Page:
Being a Pro dribbbler
This is the most obvious evolution of dribbble. Last year in 2011, dribbble announced the ability to “Go Pro”. This grants the user a host of features that range from being able to create projects or placing a “Hire Me” button underneath their avatar—a very powerful tool. This is all fine and great; really opening up the options for the users and granting them valuable tools to be successful within and outside the dribbblesphere. Unfortunately, it isn’t all rainbows and butterflies.
…they are tricking your mind and taking advantage of you.
Going Pro also means you can add attachments to your work. Not that you couldn’t always, its just that dribbble wouldn’t host it and you’d have to upload it to a server, write the link in the image description, etc—it was a pain. When you went Pro, dribbble now hosts the image and places the attachment link right below the post and above the description, making it perfect to access. All done for a nominal fee, mind you. Wonderful news…if you’re the Pro.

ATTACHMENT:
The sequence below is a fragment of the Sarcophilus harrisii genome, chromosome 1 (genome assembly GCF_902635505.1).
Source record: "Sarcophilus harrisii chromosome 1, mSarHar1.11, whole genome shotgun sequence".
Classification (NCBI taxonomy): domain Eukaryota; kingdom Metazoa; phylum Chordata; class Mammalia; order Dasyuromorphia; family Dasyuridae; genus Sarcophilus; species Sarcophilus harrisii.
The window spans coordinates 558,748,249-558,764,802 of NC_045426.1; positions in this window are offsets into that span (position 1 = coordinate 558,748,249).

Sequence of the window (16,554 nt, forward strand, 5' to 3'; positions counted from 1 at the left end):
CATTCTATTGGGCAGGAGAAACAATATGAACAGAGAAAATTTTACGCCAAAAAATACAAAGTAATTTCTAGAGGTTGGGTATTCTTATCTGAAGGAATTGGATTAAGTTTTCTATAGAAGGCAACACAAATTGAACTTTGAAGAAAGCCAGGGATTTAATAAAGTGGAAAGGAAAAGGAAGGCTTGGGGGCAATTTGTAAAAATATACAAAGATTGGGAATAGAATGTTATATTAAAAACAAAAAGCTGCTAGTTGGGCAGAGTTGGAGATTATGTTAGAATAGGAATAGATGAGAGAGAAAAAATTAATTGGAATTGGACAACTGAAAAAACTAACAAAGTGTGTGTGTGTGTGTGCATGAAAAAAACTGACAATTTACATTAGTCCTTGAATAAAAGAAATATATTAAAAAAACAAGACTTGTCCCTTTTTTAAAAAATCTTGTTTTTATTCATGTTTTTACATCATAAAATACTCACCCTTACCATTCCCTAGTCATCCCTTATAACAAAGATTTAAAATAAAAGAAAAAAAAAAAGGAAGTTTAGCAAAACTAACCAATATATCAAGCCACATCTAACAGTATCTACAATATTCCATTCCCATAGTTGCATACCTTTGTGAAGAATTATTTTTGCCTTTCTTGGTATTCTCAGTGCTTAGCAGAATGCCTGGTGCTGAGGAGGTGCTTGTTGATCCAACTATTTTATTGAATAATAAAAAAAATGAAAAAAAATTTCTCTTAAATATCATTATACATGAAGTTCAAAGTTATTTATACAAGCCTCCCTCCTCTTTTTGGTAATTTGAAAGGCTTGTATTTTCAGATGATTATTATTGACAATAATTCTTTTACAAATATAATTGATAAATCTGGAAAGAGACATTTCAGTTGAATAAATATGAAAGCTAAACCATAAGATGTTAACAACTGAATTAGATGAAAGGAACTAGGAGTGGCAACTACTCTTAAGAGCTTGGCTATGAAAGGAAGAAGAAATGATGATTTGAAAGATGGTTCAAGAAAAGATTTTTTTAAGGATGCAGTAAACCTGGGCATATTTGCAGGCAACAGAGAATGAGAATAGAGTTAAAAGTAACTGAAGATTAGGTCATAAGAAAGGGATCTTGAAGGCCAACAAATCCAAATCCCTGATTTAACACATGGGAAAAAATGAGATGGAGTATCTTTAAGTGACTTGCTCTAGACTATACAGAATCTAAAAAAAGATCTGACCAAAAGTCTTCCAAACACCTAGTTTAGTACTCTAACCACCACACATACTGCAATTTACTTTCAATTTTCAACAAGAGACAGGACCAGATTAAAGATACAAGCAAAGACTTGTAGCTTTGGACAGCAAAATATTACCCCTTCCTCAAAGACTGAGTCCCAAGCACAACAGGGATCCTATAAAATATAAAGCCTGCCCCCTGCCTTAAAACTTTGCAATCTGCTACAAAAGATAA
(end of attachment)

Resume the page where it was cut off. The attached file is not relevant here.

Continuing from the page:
The problem lies with those who aren’t Pros. You seriously lose a major advantage to showcase your work. When you can only post 400×300 sized images, real-estate becomes incredibly valuable—and sought after! Everyone is looking and working hard to find ways on how to best optimize the limited space (the metagame) for each upload. Attachments destroy this metagame. By having the easy ability to attach full sized images, eases the workload; it isn’t so much about being creative or showing the best part for that 400×300 space, instead the shots become a gallery. Likely, the best remedy, would be that the entire dribbble service should charge a fee to all the users. Likewise, I can’t blame the creators for doing what they did. It is a business and if you’re a serious designer/freelancer then you’ll pay the measly 20$ a year.